Thursday, May 18, 2017

How To Cut Your #Internet Costs


You may have a great Internet provider, but are simply feeling the pinch every time the bill arrives. It cannot hurt to check in every once and a while to see if you are still getting the best value for your money with your existing Internet provider. Find out ways to cut Internet costs while receiving the service you need right here.

1. Is Your Internet Living Up To Your Expectations?

Most people are surprised to find out that their Internet is not as fast as the internet company promised. It's really more a problem with technology, but it is misleading. How can this help with saving you money on the Internet?

For starters, check the speed at SpeetTest.net. It will show what speed you are actually receiving. Remember, your Internet company probably only specified what speeds "up to" a certain speed to expect.

Depending on how many households in the area are using the same service provider, and problems with the Internet provider, in general, will determine whether your service is fast or not. That's fine if you are just going to use the Internet to check email. It hampers your lifestyle if you watch shows and movies online, or are hoping to play live action games. 

Streaming shows requires a good deal of speed. Though live action games require a fast computer, a solid network, lots of memory, and very fast upload and download speeds to keep up with the pace of game play. The upload speeds need to be at the minimum Mbps with at least 2 Mbps download. Though, the faster the better.  

If you need faster speeds, start out by contacting your Internet service provider. If they cannot resolve the problem, then see what other customers in the same situation did. Did they change out old modems, add a new router onto the modem/router combo, or simply find a new company to provide the Internet?

Sometimes your provider may give you a break on the cost if they cannot deliver the speeds they promised. If they are consistently delivering lower speeds, they might acknowledge that and charge you for a lower level plan.

If it turns out that the provider bought your television provider last year, and it requires the Internet to work, you have bigger problems. They may not have thought out their aim to buy the competition. That means that the DVR never works well, and what used to be great television provider now is sub-par. In other words, shop around for better service and more competitively priced plans.

2. Know The Usage Rate

Bandwidth is something to think about when considering whether you are able to get the speed you want out of your Internet. Check listings of how much bandwidth you require to do what you want. Remember, running television boxes, live gaming, and watching videos are all bandwidth intensive.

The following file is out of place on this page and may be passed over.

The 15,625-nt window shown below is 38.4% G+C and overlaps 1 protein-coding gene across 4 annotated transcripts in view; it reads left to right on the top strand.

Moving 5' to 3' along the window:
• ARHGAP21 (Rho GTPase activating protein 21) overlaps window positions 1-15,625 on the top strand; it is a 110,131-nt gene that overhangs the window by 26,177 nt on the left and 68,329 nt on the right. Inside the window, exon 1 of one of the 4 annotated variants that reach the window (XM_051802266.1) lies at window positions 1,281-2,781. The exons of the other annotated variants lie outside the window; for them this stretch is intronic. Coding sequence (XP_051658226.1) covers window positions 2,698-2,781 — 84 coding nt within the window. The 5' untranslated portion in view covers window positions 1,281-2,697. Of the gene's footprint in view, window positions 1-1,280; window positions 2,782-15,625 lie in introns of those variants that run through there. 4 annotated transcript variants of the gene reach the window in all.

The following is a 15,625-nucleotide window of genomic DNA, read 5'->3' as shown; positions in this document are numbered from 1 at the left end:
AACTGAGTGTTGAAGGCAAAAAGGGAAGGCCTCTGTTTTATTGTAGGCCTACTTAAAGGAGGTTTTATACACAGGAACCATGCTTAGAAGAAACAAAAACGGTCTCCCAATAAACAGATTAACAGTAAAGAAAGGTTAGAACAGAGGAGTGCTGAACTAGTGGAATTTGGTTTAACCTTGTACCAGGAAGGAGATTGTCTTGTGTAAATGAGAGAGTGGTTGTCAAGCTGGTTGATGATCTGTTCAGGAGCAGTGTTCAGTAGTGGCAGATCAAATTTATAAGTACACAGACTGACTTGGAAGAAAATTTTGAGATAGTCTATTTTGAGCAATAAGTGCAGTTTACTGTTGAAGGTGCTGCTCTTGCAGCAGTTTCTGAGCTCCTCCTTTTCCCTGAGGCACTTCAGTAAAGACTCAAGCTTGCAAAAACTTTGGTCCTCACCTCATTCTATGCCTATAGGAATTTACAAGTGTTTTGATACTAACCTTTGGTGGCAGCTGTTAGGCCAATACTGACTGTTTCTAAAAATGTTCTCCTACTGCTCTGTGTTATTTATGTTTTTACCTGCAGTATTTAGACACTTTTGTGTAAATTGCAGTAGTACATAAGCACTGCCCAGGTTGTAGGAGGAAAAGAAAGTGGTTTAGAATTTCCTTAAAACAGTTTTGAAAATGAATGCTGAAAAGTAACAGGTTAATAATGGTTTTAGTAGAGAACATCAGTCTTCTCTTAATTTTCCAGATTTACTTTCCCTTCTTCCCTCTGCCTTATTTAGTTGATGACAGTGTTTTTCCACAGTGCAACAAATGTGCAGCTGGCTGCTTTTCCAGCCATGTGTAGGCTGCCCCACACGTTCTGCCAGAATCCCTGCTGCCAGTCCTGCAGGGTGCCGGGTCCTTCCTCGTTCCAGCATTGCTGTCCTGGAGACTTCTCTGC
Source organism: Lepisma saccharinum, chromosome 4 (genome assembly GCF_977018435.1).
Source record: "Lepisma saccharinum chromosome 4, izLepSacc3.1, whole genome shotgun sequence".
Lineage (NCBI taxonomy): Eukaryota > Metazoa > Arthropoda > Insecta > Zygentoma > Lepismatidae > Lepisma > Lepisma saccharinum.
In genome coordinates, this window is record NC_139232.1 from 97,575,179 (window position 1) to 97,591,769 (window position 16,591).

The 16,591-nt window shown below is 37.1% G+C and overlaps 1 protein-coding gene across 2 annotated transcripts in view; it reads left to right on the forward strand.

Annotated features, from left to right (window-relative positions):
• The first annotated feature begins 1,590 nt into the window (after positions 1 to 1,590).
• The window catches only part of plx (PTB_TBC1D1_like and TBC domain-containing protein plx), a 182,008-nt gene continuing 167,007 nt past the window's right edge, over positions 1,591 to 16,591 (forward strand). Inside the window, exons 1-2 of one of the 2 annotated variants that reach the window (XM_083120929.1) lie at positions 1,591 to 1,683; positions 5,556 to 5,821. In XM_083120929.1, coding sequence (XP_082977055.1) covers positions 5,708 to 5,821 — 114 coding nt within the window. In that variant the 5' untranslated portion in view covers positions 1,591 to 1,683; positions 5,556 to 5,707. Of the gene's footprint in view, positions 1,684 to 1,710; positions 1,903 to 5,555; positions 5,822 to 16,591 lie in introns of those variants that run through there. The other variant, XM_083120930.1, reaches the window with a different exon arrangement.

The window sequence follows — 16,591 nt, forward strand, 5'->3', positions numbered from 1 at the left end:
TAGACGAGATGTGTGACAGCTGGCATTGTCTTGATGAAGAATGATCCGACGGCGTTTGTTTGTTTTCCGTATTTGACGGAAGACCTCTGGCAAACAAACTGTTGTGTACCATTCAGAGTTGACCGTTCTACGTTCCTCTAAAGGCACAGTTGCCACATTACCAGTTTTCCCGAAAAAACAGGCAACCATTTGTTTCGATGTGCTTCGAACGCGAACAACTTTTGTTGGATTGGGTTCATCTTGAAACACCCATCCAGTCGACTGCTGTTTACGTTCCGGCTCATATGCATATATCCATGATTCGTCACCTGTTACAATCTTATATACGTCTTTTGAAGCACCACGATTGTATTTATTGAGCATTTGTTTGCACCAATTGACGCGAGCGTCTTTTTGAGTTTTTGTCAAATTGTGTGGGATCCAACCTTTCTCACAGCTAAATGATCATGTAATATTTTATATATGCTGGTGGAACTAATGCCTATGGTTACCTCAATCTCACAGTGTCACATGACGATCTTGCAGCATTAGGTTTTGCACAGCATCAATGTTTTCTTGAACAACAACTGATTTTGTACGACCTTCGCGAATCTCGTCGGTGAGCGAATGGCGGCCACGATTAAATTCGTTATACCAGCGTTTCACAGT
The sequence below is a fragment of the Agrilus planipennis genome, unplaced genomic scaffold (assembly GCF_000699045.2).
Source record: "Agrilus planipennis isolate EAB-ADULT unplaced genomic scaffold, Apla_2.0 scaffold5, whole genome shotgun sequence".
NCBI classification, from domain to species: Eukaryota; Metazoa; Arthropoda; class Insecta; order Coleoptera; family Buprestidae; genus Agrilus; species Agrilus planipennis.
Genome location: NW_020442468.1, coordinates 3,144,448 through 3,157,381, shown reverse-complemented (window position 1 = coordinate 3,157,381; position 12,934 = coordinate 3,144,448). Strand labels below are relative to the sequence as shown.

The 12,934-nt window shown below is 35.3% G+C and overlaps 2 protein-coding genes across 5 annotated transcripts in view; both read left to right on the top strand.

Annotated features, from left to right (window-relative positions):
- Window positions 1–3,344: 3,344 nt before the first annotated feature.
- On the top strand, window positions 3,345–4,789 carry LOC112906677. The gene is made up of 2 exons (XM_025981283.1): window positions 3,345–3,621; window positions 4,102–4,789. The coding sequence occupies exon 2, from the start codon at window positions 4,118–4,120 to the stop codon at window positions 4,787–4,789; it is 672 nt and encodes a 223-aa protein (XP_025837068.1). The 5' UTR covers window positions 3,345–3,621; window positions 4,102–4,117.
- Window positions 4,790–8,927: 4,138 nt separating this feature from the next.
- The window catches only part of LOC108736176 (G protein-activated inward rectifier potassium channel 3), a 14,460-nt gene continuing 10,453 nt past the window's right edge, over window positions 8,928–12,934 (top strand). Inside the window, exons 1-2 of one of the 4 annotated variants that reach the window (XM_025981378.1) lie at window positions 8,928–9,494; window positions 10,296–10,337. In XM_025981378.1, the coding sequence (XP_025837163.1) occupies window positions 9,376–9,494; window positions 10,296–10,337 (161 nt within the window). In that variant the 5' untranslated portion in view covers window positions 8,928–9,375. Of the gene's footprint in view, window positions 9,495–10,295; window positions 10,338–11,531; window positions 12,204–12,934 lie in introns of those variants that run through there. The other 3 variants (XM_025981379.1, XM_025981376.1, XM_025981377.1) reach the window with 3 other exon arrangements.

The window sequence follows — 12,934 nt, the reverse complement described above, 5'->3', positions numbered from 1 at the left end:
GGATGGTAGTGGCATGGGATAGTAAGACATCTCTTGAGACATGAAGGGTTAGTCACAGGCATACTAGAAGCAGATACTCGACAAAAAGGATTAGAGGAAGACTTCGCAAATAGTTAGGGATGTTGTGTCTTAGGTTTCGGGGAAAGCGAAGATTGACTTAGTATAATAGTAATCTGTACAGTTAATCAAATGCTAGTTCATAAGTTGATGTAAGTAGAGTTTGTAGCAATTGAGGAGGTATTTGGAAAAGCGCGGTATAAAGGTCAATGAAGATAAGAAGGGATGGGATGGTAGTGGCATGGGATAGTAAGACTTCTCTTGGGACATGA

However, if you are paying a lot of money and barely use the Internet for anything other than checking email, you may not need all of the bandwidth you buy every month. So, look at the bandwidth you are using versus how much it costs. That will help with the next step.



3. Negotiate Rates

At this point, you have the information necessary to negotiate. It's no secret that most Internet Service Providers never deliver the speed they advertise. But if you were banking on their advertised speed to play games or upload videos, call them out on it politely. If the speed is too slow to use what you need, see about upgrading to greater speed and bandwidth with other providers first. How much will it cost?

If it costs less than your present provider, let them know that. Let them know you are ready to walk, along with your television service contract, and your voice over Internet phone too.



4. Bundle

You may not want the cable company's television service, but signing up for it can save you a bundle of money every month. Do whatever works to cut the bill in half.

5. Buy A Modem

Some providers have notoriously bad modems that they rent out for $10 a month. Just buy one and save $10/month. Modems, especially when called on to double as wireless routers only last 2 years, if that. Save the money for the inevitable breakdown to buy a new modem.

6. Low-Income Government Subsidies

Look into EveryoneOn if you are a low-income household. Information is available at the FCC site. They help you stay connected to the Internet even when your income is dragging.
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